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Category: MySQL

Good Riddance to the Query Cache

MySQL 8.0 will be retiring support for the Query Cache.

The MySQL Query cache is a result cache: The MySQL server will record all result sets that are small enough to keep in the cache, and a hash of the query that produced it. If a query meets certain requirements, and the hash of the same query string is ever seen again, the query will not be actually parsed and executed, but the same result set will be replayed.

There are mechanisms in place that prevent uncacheable queries from being cached in the first place, and that prune outdated data from the query cache.

The query cache exists in the first place, because it was easier to create than to teach every PHP CMS developer in the world about sessions. So instead of retrieving the current background color of the current theme over and over from the database, the query cache recognizes the current theme color query again and just replays “green” over and over.

But that was then.

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Protecting MySQL Network Traffic

Percona Live Talk by Daniël van Eeden: Protecting MySQL Network Traffic.

Warning: It is somewhat more complicated than this:

Slideshare

Check out the performance slide (#22), too.

Tl;Dr: You want a MySQL compiled against OpenSSL, because SSL Tickets and AES-NI support. YaSSL sucks, hard. With Tickets and hardware symmetric encryption, TLS support in MySQL is actually no longer slow.

Tl;DR 2: MariaDB is actually pretty well positioned here.

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Optane/Xpoint and paradigm shift

So Optane is here. It’s a bit-addressable non-volatile storage with a higher density than DRAM. It’s not as good as initially promised, yet, but it’s a first iteration.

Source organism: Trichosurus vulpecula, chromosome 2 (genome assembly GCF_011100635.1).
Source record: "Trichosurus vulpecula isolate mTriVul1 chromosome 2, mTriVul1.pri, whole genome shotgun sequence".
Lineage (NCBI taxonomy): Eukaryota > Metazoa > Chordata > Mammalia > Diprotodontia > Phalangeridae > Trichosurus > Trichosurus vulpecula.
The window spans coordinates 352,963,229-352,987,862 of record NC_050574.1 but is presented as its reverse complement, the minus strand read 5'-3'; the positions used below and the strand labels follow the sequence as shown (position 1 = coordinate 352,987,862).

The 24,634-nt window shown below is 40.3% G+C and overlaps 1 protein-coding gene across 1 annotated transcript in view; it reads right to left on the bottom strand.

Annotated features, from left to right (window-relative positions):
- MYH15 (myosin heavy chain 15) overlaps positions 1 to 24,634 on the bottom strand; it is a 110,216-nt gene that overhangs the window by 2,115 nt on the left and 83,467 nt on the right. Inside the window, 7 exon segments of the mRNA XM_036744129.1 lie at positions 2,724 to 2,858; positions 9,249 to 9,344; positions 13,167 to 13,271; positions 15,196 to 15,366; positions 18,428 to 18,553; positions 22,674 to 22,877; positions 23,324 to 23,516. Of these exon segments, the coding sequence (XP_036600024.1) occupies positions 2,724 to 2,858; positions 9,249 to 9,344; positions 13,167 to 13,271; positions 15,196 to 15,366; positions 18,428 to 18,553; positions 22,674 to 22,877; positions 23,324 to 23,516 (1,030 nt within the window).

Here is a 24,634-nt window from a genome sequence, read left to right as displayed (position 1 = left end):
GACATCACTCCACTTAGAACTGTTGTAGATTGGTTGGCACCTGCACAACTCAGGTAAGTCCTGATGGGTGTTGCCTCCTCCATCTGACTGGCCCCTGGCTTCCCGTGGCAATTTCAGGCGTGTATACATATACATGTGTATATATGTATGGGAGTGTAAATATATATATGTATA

It is basically very slow RAM (or very fast flash), which is bit-adressable. So you are not, like with flash, erasing 64 KB sized pages, but you are doing things to individual bits and bytes.

It’s also faster than flash (but slower than DRAM), about 10x faster than old Commodore 64 memory.

And it’s persistent, so if you power off your machine, contents are not gone.

And it is very dense, denser even than the memory you currently use, because no transistors, so less space necessary per bit.

This is going to change a lot of things, but not right now. We need to rethink our approach to persistence.

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Galera vs. Group Replication

Percona: Galera ./. Group Replication

A blog post over at Percona discusses better replication for MySQL and compares Galera and MySQL Group Replication.

Galera builds their own initial state transfer mechanism and their own transaction distribution mechanism, independently of MySQL replication (write set replication wsrep). wsrep is synchronous – on commit, the write set is shipped, applied and acknowledged (or not).

MySQL Group Replication strives to achive the same thing, but uses their own, “MySQL native” set of technologies to do this.

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Some basics about distributed databases

This is a replay of a much older blog post, which was available in German language in the old blog. It’s from 2012, and neither GTID nor Galera cluster or Group Replication existed back then.

Wonka> The http://www.toppoint.de probably will never have meaningful load, but I would like to know how one would make this highly available. Some kind of Redundant Array of Inexpensive Databases.

Lalufu> MySQL with replication? Or DRBD?

Isotopp> With DRBD. Not with replication.

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MySQL and encrypted connections

2006 slides by Rasmus Lerdorf

Since 5.0, MySQL does allow natively encrypted connections to the database, and supposedly also does support client certs for user authentication. Supposedly, because I never tried.

MySQL as a database performs well with transient connections as they are prevalent in two-tier deployments (mod_php, mod_perl, mod_python to database), in which a database connection is made upon web request, and the connection is torn down at the end of the request. This model does not scale so well with encryption in the mix, as on connection a full TLS/SSL exchange must be made.

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